By James Muirden (illustrations by David Eccles) We picked up this little gem of a book yesterday, and it’s such good fun that we had to tell you about it! The stories More »
A maze is a very simple concept – find your way from one point to another point. How difficult that is depends on how many obstacles stand in your way and how complicated the path is. A neurologist defines the maze as this: A maze is something that other humans have created that acts as a challenge to one of our most important skills: the ability to create an ecocentric cognitive map of our environment and to navigate through that cognitive map.
It may be a simple idea, but it’s a benchmark for cognitive function. We’ve been putting rats in mazes for centuries, watching them use their little brains to try to solve the puzzle, but they are also very good for our cognitive function and especially for helping children develop those cognitive skills. Therapists rate mazes very highly.
Why mazes are good for children
- It helps with problem solving, developing the skills of planning by using various strategies to find out what works best, and looking ahead to see what dead-ends lie at the end of the path.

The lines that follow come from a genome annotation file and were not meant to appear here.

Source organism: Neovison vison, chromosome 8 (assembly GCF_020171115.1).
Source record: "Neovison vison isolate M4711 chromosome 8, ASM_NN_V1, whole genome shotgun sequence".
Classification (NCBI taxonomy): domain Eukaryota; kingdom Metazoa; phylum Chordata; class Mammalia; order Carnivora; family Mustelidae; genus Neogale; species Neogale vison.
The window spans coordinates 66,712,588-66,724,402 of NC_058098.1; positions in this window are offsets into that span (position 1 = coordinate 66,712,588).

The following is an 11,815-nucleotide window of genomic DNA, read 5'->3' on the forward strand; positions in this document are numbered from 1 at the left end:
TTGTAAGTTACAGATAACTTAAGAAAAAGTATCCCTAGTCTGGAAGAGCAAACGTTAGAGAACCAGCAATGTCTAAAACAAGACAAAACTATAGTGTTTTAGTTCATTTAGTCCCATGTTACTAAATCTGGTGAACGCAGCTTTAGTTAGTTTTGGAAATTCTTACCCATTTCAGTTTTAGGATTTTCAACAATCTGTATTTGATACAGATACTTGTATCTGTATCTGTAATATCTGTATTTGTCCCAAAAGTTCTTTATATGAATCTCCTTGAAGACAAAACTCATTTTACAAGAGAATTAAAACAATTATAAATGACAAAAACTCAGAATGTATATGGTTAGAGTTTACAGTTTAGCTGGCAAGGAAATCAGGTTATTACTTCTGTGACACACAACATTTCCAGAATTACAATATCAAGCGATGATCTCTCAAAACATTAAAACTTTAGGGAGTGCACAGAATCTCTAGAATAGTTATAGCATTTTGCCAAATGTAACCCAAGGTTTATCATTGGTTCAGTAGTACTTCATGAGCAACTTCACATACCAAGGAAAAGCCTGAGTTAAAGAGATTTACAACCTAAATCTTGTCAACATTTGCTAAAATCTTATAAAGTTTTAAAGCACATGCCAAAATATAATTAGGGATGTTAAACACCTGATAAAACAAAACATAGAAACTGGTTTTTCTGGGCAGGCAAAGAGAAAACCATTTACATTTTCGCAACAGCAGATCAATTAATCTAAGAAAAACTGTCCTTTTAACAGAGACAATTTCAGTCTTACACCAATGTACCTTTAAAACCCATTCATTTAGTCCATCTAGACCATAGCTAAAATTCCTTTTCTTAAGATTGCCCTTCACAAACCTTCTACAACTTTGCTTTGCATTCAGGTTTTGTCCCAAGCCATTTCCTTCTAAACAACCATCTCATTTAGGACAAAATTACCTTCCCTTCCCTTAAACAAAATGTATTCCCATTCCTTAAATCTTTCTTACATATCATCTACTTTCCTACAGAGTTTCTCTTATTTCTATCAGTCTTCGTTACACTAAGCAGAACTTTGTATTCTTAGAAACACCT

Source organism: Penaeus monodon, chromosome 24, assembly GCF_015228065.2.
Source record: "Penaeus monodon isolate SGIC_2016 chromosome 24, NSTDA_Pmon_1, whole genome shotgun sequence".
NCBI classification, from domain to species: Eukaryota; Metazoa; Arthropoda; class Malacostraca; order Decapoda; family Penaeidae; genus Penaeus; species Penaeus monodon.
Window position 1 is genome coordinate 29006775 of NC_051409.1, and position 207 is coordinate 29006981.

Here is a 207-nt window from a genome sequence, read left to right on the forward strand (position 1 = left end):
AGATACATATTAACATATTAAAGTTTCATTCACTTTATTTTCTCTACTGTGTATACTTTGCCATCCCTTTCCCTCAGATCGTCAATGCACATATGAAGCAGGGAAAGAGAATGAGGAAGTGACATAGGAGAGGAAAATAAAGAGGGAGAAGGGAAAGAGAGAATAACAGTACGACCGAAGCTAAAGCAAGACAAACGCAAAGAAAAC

- It develops motor control as the child traces the path with a pencil without going over the lines, the same motor control that is used in handwriting.
- Using the visual motor, it helps improve hand-eye coordination, planning where the line should go next, and aids the skill of scanning a page to absorb the information.
- Mazes are confidence boosting, as with a little patience they can be easily solved and provide a direct reward. The difficulty can be tailored from the very simple for young children to the fiendishly hard for adults.
Use Bible Mazes in your Sunday School lessons
Ideal for young children, it is easy to use a maze to reinforce an element from a Bible story. Simply create a maze and then create the objective of reaching a destination or someone to meet. For example, when Jesus travelled to visit the woman in Samaria, or the Israelites crossed through the Red Sea are easy ideas to convey. Adding a couple of images helps the child remember the story better too.
You have a couple of options on finding mazes to use. Either you can create your own or you can print Bible mazes that have been prepared by others.
If you want to create your own here are some ideas:
- Hand drawn mazes are only limited by your talent and have that friendly feeling to them.